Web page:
Hofstadter’s Law definitely applies to packing, both when it comes to packing up my IT system and in terms of books, clothes, and general possessions.
At least the stress of packing somewhat distracts from the sadness of leaving Massey, which has certainly been the most stimulating place where I have lived.
After years of using Etymotic earbuds (first the ER-6is and then various telephone headset versions), I grew frustrated with how they always break when the cable frays at the point where it connects to the miniplug jack.
Because they have a $35 replaceable cable and sounded good in an in-store trial, I switched to the Shure SE-215s.
In terms of sound quality, I think they are very similar. Maybe a bit more bass, but the same high-fidelity rendition of all sorts of music, podcasts, and audiobooks. They are also similarly good at excluding external noise, and nearly inaudible to people beside you, even at high volumes.
The one significant downside is the weird design. The Etys definitely take getting used to, because of how deeply they sit in your ear canals. The part of the Shures that actually goes inside your ear is more comfortable, but the process of putting them in (which requires a weird half twist and putting the cable over the top of your ear) is still strange after a few weeks.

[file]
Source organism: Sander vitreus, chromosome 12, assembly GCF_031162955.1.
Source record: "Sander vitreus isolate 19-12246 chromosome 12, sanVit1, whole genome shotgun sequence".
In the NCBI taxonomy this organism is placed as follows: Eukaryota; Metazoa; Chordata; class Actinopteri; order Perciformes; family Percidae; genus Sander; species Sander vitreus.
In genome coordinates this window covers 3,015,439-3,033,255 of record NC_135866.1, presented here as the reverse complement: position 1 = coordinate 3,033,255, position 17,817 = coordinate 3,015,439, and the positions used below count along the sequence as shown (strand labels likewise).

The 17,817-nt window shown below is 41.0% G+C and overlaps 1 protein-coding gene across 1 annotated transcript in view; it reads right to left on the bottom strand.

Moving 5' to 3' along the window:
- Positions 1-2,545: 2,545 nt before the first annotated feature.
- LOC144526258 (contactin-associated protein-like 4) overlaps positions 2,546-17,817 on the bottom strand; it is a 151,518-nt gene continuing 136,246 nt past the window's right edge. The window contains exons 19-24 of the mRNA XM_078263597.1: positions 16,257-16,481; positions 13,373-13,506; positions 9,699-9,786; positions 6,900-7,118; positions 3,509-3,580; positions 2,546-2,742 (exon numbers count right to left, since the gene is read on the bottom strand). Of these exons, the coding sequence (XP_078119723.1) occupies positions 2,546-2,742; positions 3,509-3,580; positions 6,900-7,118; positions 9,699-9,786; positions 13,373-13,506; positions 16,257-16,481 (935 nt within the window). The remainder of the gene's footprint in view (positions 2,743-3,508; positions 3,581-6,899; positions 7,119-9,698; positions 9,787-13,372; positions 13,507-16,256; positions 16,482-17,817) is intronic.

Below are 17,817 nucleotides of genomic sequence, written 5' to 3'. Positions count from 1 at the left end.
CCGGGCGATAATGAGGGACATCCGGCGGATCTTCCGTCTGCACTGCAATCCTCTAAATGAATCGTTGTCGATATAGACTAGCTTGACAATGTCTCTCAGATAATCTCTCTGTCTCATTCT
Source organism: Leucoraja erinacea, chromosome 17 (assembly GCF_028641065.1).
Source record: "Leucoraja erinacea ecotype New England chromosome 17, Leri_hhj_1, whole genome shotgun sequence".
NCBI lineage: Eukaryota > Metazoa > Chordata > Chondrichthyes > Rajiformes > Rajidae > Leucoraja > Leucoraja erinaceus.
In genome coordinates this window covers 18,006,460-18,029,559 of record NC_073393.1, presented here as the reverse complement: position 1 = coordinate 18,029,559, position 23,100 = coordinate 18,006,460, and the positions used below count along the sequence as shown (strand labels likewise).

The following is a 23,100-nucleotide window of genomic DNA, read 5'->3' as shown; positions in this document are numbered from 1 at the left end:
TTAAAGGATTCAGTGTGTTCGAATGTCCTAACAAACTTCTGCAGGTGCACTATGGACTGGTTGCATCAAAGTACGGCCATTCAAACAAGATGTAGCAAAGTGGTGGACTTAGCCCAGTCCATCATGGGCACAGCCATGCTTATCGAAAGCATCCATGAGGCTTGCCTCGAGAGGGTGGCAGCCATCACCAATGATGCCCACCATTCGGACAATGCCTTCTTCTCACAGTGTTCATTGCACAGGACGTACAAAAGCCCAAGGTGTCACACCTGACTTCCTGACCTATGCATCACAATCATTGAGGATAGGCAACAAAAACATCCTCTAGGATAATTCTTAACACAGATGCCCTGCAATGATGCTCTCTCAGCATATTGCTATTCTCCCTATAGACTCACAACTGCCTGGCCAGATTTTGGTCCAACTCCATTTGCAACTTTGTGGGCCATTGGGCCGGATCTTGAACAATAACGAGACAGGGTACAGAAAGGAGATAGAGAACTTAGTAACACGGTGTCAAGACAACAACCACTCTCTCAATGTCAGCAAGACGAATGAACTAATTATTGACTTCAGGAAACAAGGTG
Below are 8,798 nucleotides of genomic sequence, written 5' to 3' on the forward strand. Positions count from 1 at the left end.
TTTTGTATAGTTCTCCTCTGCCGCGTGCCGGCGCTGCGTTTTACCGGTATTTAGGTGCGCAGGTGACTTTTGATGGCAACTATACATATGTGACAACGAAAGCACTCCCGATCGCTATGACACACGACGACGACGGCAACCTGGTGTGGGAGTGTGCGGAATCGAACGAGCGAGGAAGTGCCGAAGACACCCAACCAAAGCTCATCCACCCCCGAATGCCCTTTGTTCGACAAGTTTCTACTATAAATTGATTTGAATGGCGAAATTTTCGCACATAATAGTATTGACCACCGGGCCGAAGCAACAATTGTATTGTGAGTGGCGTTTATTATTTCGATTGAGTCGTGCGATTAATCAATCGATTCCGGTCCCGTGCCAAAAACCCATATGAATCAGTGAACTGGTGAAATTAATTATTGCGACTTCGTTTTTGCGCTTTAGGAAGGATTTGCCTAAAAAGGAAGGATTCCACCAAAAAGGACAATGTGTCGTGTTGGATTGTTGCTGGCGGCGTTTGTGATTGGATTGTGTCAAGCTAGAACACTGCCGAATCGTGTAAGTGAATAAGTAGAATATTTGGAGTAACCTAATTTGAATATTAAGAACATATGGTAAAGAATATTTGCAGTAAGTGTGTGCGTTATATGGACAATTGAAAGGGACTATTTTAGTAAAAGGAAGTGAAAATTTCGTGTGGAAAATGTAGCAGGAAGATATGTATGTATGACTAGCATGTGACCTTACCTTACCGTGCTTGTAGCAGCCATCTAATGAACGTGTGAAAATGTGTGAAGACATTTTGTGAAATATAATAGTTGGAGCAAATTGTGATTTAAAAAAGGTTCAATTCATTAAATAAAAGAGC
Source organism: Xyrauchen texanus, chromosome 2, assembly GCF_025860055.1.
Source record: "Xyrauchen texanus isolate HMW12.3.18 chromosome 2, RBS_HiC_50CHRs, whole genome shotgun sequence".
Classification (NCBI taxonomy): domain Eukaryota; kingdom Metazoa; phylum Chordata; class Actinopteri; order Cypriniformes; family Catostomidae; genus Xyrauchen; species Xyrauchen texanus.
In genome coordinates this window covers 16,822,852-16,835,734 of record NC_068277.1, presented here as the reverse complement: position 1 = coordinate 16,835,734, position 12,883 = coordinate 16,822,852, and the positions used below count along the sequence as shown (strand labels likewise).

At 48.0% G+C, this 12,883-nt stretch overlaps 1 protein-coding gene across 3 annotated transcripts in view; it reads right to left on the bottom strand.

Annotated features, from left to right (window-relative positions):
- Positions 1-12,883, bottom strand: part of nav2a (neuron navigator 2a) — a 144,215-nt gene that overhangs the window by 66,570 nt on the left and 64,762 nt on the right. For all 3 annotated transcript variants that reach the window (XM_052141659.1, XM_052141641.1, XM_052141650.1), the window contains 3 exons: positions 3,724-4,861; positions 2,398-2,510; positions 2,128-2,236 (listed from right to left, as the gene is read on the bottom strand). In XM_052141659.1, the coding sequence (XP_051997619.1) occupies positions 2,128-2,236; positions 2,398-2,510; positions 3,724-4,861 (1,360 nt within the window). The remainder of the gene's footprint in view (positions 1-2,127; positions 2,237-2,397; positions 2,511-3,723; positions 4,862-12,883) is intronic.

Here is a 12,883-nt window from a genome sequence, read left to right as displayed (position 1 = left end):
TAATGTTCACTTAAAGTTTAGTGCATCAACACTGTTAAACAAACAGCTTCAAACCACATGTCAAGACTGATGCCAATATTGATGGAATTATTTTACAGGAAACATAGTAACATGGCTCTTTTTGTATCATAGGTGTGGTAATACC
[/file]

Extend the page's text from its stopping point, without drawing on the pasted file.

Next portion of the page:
I also find that they stay in place less well than the Etys when I am walking around.
All told, I am happy with the Shures and will report on how long they last, whether I eventually get used to the insertion procedure, and anything else of note.
I got some photos at yesterday’s Staff Appreciation BBQ.
I also recently did portraits of Master Segal and my friend Jennifer.
Planet Money has an interesting recent podcast: Episode 618: The Square Deal.
It’s about welfare capitalism, and the effort of a New York shoe company to provide comprehensive benefits to its employees.
With a couple lost to the CUPE 3902 strike, I taught twelve sets of tutorials this year.
The histogram below shows how many students attended more than any particular number of tutorials:
Any thoughts on the distribution? It looks approximately unimodal and symmetrical, with the largest number of students having attended six to nine of the twelve tutorials. Students were free to attend any tutorial they wished, but these numbers include students who missed their normal tutorial and attended an alternative one.
This histogram shows active participation in tutorials:
Students who contributed to the conversation either spontaneously or when prompted, or who demonstrated knowledge of the readings, were coded as ‘active’.
If I could change anything for next year, it would be to do more to shrink those first two categories in the participation chart.
Friday’s presentations to the Presidential Advisory Committee on Divestment from Fossil Fuel went very well. A version of the text with citations is online.